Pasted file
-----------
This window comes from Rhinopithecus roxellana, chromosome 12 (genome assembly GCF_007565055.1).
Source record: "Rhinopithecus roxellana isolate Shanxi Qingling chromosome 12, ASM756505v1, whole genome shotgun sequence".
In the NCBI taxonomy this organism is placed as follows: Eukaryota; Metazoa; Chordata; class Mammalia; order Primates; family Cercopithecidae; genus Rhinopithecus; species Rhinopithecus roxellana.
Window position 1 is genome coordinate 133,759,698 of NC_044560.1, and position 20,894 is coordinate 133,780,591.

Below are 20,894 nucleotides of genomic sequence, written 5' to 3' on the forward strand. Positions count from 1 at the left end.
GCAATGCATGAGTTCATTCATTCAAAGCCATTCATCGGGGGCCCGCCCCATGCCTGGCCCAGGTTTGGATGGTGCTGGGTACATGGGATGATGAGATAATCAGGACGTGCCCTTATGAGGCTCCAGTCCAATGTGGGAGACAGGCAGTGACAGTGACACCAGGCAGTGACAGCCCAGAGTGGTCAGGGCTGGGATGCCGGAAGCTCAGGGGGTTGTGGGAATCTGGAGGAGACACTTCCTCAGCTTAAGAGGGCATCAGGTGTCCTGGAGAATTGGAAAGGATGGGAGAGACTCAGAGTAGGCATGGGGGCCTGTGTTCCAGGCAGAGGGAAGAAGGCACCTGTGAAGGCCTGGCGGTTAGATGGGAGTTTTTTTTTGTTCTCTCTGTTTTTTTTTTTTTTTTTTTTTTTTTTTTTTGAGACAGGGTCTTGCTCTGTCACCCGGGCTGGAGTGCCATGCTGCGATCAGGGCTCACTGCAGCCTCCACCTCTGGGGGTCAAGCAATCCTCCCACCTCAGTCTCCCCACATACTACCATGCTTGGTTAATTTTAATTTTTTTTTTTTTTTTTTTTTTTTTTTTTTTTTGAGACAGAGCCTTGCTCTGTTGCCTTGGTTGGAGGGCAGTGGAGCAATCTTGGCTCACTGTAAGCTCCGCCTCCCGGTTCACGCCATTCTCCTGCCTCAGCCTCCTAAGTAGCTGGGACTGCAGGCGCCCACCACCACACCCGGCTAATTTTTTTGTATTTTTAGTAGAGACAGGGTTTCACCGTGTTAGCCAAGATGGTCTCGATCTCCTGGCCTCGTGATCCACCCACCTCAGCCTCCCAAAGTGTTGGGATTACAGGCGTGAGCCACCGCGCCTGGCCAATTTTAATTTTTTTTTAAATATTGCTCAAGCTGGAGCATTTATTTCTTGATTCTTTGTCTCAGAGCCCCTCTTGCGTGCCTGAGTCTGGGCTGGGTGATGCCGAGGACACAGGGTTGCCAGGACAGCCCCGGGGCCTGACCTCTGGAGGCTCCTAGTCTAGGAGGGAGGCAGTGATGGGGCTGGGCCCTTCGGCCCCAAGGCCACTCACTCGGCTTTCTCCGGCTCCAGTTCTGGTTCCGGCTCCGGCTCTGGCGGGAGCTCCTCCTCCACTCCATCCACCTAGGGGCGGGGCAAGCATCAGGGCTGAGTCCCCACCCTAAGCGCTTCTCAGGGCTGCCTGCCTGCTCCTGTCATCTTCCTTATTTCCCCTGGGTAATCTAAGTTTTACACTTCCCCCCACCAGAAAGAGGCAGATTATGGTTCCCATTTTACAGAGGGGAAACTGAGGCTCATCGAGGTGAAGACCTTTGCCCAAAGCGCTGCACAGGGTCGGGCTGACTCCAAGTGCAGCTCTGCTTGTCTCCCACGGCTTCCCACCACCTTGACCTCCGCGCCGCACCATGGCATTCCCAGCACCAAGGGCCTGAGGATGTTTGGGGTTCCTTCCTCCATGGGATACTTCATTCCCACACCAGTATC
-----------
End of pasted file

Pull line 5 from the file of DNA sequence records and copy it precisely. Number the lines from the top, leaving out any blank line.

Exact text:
Below are 20,894 nucleotides of genomic sequence, written 5' to 3' on the forward strand. Positions count from 1 at the left end.